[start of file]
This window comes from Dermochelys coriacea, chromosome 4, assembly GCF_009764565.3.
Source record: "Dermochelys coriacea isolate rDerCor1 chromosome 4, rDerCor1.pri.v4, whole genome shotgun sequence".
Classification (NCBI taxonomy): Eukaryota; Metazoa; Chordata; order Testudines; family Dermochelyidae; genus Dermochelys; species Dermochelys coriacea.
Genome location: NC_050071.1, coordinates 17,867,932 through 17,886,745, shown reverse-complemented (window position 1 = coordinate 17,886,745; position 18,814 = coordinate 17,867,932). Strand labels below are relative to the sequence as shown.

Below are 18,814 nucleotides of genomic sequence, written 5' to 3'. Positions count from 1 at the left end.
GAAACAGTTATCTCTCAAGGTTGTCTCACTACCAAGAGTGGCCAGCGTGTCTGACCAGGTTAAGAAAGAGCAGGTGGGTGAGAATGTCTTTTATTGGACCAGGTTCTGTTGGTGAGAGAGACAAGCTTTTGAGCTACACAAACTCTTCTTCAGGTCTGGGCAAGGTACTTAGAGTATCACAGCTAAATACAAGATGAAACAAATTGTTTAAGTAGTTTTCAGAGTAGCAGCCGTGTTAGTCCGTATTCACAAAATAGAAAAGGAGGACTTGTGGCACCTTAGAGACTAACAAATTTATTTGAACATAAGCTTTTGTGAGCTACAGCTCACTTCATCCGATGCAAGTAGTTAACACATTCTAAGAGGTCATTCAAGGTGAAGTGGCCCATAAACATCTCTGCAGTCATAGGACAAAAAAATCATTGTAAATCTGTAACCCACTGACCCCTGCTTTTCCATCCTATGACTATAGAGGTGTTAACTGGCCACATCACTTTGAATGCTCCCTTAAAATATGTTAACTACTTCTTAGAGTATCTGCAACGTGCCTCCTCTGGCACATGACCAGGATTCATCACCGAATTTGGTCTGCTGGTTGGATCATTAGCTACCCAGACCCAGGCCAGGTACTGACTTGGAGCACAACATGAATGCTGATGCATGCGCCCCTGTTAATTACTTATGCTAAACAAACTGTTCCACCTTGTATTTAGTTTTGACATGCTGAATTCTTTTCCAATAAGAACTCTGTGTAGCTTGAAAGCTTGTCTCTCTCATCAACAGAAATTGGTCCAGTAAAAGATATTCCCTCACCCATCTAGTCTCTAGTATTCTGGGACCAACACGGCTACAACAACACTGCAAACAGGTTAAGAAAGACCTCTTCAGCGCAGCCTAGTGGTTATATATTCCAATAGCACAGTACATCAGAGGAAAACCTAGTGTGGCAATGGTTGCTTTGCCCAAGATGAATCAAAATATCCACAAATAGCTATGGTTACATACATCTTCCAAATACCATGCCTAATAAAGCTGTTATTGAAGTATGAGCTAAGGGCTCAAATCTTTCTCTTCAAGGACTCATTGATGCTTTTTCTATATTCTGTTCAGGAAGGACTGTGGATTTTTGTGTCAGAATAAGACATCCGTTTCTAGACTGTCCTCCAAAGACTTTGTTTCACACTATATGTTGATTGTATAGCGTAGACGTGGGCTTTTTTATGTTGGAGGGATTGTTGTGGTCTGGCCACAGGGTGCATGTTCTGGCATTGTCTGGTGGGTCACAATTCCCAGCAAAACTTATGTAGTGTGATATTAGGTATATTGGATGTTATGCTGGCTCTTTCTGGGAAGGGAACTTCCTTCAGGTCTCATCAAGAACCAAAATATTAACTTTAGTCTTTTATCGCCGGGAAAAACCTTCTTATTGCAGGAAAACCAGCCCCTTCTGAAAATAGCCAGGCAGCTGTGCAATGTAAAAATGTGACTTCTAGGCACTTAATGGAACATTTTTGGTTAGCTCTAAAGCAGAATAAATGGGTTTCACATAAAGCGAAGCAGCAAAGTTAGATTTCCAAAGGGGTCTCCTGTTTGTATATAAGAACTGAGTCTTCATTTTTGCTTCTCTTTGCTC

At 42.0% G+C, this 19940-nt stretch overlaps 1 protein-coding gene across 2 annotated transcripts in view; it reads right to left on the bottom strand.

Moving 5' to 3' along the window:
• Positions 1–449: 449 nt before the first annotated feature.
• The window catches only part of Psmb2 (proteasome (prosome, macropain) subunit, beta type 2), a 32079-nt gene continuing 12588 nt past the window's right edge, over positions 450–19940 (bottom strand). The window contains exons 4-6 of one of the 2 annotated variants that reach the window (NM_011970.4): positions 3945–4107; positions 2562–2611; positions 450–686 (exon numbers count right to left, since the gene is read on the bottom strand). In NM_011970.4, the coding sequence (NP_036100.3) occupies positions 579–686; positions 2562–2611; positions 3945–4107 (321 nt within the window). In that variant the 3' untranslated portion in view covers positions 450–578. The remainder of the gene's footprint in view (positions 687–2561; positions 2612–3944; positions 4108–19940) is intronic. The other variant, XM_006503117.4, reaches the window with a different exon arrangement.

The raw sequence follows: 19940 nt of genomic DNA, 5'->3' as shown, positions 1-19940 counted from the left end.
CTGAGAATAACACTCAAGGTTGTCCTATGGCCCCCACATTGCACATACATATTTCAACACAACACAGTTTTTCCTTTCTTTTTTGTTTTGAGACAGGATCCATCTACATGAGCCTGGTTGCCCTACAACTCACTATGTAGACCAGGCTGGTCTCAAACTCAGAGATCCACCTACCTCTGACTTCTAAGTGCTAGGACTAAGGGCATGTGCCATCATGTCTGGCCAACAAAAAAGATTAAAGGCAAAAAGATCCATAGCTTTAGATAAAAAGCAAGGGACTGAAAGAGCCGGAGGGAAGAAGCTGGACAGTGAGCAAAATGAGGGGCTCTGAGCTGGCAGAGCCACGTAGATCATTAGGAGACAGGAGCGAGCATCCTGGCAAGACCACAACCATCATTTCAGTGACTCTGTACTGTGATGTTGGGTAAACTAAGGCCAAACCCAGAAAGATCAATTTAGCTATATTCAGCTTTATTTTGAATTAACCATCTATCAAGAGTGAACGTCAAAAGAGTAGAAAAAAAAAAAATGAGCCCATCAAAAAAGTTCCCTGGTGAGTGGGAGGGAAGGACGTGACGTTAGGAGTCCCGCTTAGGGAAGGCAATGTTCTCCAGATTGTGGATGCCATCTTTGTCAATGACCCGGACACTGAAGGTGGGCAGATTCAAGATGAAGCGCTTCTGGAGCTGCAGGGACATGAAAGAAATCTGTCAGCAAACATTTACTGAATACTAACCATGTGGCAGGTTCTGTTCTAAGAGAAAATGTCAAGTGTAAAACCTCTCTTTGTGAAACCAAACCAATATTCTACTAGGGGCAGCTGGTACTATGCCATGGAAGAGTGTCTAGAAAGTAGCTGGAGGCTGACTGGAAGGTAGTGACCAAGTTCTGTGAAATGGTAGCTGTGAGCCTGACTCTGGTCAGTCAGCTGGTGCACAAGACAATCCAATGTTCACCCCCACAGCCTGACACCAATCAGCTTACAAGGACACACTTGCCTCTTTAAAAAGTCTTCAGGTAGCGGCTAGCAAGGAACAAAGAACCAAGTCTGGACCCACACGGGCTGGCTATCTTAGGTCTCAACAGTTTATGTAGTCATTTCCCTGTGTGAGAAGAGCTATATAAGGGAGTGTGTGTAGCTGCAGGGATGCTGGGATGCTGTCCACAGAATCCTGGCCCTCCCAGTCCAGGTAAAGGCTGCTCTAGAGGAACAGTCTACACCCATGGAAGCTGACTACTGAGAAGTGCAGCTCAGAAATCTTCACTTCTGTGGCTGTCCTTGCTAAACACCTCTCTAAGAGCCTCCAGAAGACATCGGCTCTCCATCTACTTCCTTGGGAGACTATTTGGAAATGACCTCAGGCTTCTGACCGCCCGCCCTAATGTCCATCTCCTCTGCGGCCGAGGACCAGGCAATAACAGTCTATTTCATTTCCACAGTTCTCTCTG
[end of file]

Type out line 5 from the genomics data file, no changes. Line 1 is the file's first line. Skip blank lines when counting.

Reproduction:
Below are 18,814 nucleotides of genomic sequence, written 5' to 3'. Positions count from 1 at the left end.